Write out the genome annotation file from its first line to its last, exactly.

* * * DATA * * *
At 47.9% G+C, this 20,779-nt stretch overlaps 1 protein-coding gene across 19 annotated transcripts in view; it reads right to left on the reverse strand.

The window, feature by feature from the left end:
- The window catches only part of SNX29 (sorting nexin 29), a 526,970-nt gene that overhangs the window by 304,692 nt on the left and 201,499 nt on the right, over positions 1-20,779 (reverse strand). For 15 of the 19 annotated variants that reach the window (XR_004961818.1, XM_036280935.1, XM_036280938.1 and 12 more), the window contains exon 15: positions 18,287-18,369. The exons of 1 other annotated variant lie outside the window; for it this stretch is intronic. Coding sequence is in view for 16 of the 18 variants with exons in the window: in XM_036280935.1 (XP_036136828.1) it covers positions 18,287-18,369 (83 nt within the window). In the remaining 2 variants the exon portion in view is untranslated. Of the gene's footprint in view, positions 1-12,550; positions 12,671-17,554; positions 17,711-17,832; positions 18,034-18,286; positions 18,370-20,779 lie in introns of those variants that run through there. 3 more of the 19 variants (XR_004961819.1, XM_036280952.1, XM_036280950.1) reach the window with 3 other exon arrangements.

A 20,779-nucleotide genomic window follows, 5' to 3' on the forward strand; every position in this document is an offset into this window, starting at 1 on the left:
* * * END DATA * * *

At 47.9% G+C, this 20,779-nt stretch overlaps 1 protein-coding gene across 19 annotated transcripts in view; it reads right to left on the reverse strand.

The window, feature by feature from the left end:
- The window catches only part of SNX29 (sorting nexin 29), a 526,970-nt gene that overhangs the window by 304,692 nt on the left and 201,499 nt on the right, over positions 1-20,779 (reverse strand). For 15 of the 19 annotated variants that reach the window (XR_004961818.1, XM_036280935.1, XM_036280938.1 and 12 more), the window contains exon 15: positions 18,287-18,369. The exons of 1 other annotated variant lie outside the window; for it this stretch is intronic. Coding sequence is in view for 16 of the 18 variants with exons in the window: in XM_036280935.1 (XP_036136828.1) it covers positions 18,287-18,369 (83 nt within the window). In the remaining 2 variants the exon portion in view is untranslated. Of the gene's footprint in view, positions 1-12,550; positions 12,671-17,554; positions 17,711-17,832; positions 18,034-18,286; positions 18,370-20,779 lie in introns of those variants that run through there. 3 more of the 19 variants (XR_004961819.1, XM_036280952.1, XM_036280950.1) reach the window with 3 other exon arrangements.

A 20,779-nucleotide genomic window follows, 5' to 3' on the forward strand; every position in this document is an offset into this window, starting at 1 on the left: